Even as the debate over the introduction of English in Kannada medium schools rages, only two Kannada medium government schools in the district have so far asked for permission this academic year to start teaching in English.

This is a drastic drop from 22 schools that had applied in the last academic year, and 35 in 2012-13 when the introduction of English medium was first allowed to counter the falling enrolment rates in government schools.

This remains a fraction of the 932 primary schools and 116 high schools in the district.

The Deputy Director of Public Instruction office said only the school in Chelyar near Surathkal and Moodupadukodi in Bantwal taluk have asked for English medium in class 8. With around two weeks for the start of the new academic year to begin, officials concede the list may not see additions.

It was falling enrolment rates that convinced Suresh S.M., Headmaster of Government High School, Chelyar, to apply for the permission. From nearly 270 students in Class 8, 9 and 10 a decade ago, he says, the enrolment has fallen to about 10 now.

“Last year, only 35 students joined class 8, down from 62 two years ago. Parents send their children far away just to study in English medium,” he said, and added that 18 children had enrolled for the English medium section.

Moses Jayashekhar, DDPI, said teachers were hesitant to take up the English medium as most had had Kannada medium education. “Even though we have given them a five-day training, they fear they cannot cope with it,” he said.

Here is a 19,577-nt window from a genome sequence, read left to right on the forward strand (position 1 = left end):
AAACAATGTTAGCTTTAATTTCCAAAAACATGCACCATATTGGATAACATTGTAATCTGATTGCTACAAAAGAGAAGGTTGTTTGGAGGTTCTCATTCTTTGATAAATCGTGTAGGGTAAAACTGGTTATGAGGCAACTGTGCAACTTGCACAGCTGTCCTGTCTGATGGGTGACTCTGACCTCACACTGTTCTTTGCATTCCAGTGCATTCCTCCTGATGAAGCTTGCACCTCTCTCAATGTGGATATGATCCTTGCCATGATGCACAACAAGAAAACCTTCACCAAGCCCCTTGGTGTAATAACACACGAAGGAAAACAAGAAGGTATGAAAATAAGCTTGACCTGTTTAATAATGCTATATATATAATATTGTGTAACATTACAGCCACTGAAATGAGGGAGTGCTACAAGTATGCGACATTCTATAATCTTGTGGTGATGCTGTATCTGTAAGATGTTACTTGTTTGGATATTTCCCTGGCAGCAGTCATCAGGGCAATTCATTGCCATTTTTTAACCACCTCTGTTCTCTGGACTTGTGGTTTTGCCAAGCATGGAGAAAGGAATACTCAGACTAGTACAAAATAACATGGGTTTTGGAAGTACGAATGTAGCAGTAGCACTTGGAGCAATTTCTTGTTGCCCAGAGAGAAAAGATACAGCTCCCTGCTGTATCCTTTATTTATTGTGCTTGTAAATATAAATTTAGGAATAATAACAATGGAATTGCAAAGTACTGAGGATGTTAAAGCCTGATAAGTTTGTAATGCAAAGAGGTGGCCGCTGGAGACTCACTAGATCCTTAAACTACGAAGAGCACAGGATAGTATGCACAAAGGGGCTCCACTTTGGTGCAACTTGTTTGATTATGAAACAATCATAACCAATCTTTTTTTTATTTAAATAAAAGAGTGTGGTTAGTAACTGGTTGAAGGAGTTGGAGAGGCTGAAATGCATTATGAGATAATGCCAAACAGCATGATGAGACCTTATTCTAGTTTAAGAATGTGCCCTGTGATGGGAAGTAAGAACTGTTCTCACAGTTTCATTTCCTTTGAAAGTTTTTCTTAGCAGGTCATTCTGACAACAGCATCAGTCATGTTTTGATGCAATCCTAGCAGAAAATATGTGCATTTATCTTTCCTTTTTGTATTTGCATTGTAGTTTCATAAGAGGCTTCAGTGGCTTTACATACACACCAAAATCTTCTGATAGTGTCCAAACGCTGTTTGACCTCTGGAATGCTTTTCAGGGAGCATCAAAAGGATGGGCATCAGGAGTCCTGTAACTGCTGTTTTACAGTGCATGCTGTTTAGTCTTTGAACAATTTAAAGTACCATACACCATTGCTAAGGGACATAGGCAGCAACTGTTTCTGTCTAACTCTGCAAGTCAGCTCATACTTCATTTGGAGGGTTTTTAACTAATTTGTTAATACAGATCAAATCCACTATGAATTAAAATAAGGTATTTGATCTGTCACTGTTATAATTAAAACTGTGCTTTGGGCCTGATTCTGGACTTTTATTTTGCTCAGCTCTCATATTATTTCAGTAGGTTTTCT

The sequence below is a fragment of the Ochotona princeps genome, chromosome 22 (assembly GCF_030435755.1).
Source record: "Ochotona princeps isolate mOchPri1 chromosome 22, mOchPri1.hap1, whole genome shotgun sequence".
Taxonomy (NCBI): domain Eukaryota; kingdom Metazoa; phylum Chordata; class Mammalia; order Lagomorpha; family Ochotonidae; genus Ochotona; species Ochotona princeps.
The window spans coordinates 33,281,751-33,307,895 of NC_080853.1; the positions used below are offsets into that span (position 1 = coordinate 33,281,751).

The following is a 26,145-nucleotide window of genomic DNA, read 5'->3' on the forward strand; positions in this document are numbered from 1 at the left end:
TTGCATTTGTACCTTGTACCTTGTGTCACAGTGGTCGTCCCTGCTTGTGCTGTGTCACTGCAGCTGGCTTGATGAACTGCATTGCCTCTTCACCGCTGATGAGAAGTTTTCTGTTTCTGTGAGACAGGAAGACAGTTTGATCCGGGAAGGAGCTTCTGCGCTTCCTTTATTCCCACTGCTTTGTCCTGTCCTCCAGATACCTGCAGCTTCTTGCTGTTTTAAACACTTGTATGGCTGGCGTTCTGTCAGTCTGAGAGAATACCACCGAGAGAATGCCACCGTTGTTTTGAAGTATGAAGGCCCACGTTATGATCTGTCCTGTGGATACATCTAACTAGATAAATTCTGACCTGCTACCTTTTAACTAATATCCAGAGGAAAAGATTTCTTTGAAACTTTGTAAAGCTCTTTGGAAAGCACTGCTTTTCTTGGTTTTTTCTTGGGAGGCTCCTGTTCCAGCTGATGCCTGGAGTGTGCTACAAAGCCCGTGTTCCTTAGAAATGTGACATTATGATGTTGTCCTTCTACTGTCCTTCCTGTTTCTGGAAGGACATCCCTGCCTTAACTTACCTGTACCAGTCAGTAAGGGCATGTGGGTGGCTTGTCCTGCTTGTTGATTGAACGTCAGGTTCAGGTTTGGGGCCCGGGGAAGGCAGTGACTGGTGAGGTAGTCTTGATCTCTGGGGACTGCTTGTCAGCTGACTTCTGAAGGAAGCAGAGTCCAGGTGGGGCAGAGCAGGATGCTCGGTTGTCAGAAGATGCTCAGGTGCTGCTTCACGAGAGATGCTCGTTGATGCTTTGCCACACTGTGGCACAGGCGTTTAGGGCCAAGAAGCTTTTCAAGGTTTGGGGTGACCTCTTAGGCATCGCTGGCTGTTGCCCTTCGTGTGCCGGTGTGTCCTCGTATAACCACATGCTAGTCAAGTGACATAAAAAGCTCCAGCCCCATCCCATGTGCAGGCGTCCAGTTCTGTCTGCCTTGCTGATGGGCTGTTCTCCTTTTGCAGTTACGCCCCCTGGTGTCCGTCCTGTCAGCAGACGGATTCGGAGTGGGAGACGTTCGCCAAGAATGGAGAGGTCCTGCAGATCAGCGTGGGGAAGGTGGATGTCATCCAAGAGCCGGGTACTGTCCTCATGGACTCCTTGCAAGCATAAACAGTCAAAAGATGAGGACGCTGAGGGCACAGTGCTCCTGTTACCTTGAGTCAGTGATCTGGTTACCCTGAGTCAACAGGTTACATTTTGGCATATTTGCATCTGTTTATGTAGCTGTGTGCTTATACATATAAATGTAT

Moreover, officials also point to a “bureaucratic circle in the rules” which acts as a hurdle: while numerous schools have informed BEOs that they will only proceed if English-educated teachers were appointed by the government, DDPI officials said rules were framed such that teachers can only be appointed at a school if the school has sufficient English-medium student strength.

Urban-rural divide

What is also surprising that even though 57 schools had asked for permission in the past two years, English medium has been started only in 19 schools here. The demographics clearly show an urban-rural divide: Belthangady has seen all 6 applications translating to reality, while Mangalore South hasn’t seen any of the 22 ‘interested’ schools starting English medium section.

“The policy had worked better in rural areas as many students travel far for education in English medium. Whereas, in urban areas the competition from numerous private schools is intense,” said Mr. Jayashekhar.